Melasma is more common in women. We found the same in our study where females comprised 90% of the study population. This was supported by a study done in India by Sarkar et al. [22, 23]. Another study by Sarvjot et al. also showed the female predominance with M : F ratio of 1 : 3 [20]. We found about 10% involvement of men in our study similar to studies by Katsambas et al. and Vázquez et al. [24, 25]. Female preponderance noted in our study can be explained by the high incidence of melasma in women and also pregnancy, oral contraceptive pills, and estrogen-progesterone therapies implicated as various factors in the etiopathogenesis of this condition. Moreover, females are more conscious of the cosmetic disfigurement caused by melasma which may be one of the important reasons for more females presenting to the outpatient department for treatment.

A positive family history was observed in 25% of patients, in the present study, which was in accordance with various reported studies and most of these were in the first degree relatives [13, 2527]. However another study by Goh and Dlova [21] observed positive family history only in 10.2% patients [21]. The presence of a family history suggests that genetic factors may play a role in the pathogenesis of melasma. However, larger studies are required to determine the role of genetic inheritance.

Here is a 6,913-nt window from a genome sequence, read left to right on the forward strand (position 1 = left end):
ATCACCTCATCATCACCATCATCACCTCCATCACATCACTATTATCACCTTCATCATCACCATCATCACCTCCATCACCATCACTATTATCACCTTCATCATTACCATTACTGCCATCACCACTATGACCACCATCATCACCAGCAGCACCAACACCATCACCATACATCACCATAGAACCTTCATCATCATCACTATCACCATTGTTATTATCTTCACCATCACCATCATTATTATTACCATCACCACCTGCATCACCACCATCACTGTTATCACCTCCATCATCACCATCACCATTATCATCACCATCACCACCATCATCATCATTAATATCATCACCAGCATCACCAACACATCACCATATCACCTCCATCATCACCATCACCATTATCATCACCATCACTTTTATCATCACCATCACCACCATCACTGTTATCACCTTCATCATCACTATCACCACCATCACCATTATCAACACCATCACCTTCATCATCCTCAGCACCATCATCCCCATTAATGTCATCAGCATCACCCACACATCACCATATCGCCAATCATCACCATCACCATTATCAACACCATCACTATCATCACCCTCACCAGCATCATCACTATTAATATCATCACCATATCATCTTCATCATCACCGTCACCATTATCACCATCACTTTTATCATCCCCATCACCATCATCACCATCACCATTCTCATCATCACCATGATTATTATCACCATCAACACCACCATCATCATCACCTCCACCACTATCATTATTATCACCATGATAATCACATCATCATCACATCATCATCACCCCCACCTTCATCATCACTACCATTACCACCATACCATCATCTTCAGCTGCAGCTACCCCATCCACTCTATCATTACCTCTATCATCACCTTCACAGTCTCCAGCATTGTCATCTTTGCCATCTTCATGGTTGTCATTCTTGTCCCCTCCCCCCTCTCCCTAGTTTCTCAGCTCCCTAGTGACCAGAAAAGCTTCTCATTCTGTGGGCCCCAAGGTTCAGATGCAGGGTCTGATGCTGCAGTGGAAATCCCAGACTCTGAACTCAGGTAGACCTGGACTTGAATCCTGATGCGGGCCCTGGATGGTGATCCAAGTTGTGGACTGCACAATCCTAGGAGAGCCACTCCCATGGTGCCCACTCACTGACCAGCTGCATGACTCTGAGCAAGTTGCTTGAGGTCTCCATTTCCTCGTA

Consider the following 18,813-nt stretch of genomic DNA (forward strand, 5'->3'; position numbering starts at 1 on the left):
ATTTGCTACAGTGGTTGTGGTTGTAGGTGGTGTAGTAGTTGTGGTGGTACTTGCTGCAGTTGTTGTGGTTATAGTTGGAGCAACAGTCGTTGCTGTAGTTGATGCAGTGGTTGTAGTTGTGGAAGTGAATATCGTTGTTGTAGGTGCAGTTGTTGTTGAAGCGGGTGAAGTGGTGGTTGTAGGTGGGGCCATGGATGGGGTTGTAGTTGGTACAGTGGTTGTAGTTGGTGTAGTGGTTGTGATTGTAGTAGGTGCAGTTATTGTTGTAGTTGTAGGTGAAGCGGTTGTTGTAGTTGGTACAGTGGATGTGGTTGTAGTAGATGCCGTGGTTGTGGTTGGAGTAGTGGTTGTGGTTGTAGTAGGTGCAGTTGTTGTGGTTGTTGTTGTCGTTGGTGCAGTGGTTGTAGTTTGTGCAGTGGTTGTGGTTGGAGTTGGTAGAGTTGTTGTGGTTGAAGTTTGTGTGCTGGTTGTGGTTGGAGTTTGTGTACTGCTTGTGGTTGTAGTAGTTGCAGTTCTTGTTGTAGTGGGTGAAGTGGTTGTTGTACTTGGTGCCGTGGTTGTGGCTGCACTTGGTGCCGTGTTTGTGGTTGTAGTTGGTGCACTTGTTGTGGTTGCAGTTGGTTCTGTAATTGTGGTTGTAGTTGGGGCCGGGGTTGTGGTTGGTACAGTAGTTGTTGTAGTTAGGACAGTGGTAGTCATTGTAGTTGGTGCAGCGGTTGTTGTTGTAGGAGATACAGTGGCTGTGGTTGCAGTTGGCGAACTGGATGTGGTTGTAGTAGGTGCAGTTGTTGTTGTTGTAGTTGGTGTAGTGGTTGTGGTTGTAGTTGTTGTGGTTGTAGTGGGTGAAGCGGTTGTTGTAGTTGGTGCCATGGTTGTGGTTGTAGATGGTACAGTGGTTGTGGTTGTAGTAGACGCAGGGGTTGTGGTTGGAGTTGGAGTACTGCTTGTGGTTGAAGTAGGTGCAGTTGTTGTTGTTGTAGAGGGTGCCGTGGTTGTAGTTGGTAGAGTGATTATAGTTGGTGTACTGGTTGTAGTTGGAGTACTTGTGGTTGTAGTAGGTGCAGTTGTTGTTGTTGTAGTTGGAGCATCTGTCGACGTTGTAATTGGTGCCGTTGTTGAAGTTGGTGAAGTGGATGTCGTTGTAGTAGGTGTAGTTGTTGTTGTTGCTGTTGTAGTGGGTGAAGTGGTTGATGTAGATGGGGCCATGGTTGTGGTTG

In our study duration of the disease ranged from 4 months to 12 years with mean duration being 3.825 years which was in accordance with the study of Sharquie et al. and İlknur et al. but not with Goh and Dlova [21] where onset of disease in most patients was more than 5 years [13, 21, 27]. Most (60% of the patients in our study had onset of melasma in preceding 1–5 yrs while only 5% had long standing disease of more than 10 years. This can be attributed to increased aesthetic awareness amongst the people nowadays.

Female hormones, sunlight, and genetic predisposition are three main factors in the development of melasma. In this study only 35% of the patients noted pregnancy as a precipitating and aggravating factor, while 20% of the patients noted sunlight as a precipitating and aggravating factor. These figures are opposite to those reported earlier. Few other studies have also reported a minimum relation with either pregnancy or oral contraceptives [28, 29] while other few studies confirmed the association of cosmetics and melasma such as Grime [2].

In our study all the patients belonged to Fitzpatrick skin phototypes IV and V. 65% of total patients belonged to skin type V and 35% to 4th skin type which was in accordance with Sharquie et al. [13].